Child learning through online classes

A woman who has been homeschooling her son during remote learning has spoken about the difficulty she has faced after stepping into the role of his teacher.

Vedrana Pavlič, whose son is in third grade, said that “he had less motivation to study.

“He is very competitive, so seeing his classmates in person makes him more motivated to do schoolwork.”

She also saw a decline in her son’s concentration during this period.

“ONLINE learning put additional pressure and responsibility on me as a parent because i had to be present in every aspect of my son’s learning.”


Vedrana remembers the impact online learning had on her: “I had to be present in every aspect of my son’s learning.

“That involved learning new material, quizzing him on the new information he had learned, and helping him write homework.”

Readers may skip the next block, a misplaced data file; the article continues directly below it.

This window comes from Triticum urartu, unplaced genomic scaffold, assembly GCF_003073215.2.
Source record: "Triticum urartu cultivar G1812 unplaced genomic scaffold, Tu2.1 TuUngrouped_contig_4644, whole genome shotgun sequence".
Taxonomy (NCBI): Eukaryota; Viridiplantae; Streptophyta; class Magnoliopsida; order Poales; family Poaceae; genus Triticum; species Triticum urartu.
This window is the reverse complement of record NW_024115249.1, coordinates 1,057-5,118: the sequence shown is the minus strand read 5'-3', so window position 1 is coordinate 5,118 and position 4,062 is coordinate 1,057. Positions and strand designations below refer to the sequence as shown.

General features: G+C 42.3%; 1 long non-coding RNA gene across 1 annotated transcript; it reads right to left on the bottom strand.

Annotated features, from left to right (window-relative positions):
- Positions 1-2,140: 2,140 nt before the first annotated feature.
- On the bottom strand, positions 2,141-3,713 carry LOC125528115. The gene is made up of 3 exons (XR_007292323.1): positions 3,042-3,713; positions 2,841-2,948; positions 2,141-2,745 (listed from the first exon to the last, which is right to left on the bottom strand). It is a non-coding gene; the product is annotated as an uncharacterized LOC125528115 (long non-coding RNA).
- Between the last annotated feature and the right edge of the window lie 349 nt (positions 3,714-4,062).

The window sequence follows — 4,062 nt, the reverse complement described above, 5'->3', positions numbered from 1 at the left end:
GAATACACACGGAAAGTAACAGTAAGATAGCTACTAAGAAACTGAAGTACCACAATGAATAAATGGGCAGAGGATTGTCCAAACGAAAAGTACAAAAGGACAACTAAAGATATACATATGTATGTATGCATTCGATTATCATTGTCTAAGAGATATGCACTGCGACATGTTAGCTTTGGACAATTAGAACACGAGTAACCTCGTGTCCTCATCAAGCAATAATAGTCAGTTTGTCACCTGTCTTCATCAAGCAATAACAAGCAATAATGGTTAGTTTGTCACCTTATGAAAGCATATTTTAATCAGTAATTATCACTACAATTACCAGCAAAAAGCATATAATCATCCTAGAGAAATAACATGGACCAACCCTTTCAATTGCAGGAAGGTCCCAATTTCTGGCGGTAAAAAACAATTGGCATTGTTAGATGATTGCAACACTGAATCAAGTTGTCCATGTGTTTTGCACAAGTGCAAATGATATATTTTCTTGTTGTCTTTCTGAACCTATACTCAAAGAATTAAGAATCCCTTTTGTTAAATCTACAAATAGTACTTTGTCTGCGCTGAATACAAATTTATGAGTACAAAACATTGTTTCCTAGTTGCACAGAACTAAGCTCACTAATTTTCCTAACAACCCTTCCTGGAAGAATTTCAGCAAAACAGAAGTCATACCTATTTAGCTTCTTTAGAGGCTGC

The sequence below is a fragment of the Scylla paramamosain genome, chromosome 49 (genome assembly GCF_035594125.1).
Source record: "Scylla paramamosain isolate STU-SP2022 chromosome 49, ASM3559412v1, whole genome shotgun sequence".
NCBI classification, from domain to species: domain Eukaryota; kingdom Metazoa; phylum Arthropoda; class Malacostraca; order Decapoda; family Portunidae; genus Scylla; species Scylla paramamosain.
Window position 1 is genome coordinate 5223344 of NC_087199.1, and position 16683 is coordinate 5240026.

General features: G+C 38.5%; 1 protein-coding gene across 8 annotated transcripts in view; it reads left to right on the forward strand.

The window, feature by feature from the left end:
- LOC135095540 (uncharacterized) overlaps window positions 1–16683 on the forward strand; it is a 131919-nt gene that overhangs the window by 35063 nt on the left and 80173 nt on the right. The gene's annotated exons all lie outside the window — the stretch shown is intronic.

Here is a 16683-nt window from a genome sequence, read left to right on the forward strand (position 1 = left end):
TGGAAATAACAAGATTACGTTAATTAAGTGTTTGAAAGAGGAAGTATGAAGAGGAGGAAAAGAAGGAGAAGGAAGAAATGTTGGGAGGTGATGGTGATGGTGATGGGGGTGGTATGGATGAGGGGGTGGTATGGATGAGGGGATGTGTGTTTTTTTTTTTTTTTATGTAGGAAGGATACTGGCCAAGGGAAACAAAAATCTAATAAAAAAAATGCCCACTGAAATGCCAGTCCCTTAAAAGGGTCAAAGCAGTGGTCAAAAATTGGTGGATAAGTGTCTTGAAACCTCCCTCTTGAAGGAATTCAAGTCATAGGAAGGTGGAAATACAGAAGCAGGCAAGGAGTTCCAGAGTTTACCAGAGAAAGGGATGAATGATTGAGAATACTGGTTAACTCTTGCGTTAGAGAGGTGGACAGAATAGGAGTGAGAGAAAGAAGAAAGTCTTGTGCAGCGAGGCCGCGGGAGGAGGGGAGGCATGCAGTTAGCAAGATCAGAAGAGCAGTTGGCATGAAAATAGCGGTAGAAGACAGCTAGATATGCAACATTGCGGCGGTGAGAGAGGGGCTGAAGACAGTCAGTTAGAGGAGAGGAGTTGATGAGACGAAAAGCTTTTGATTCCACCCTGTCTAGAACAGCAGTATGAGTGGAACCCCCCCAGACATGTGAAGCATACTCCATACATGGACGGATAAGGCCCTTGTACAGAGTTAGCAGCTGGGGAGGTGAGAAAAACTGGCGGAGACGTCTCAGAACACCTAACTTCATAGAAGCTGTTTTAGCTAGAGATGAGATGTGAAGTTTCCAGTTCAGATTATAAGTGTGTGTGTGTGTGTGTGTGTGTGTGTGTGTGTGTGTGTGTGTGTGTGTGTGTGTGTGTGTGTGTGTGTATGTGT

Meri Višić, an expert associate psychologist at Vazmoslav Gržalja elementary school in Croatia, said that teaching staff noticed that the pupils lacked the quality understanding of the syllabus they should have learned during remote teaching.

“At first, the virtue of online learning was that it distracted both pupils and their parents from the coronavirus pandemic.”
Meri Višić

“The consequences online teaching has left on children and young people are getting more and more visible every day.

“The number of children with anxiety disorders, various fears and problems related to screen addiction, attention and concentration disorders, and various problems related to vision, spine, etc is increasing.

“Surveys we conducted at school with pupils and parents showed that the vast majority of students still prefer face-to-face classes or, as they said, they lacked the ‘live word’ of teachers, and, perhaps even more, they lacked the company of their peers.

“Since we are social beings, we must by no means neglect this aspect of socialization either.”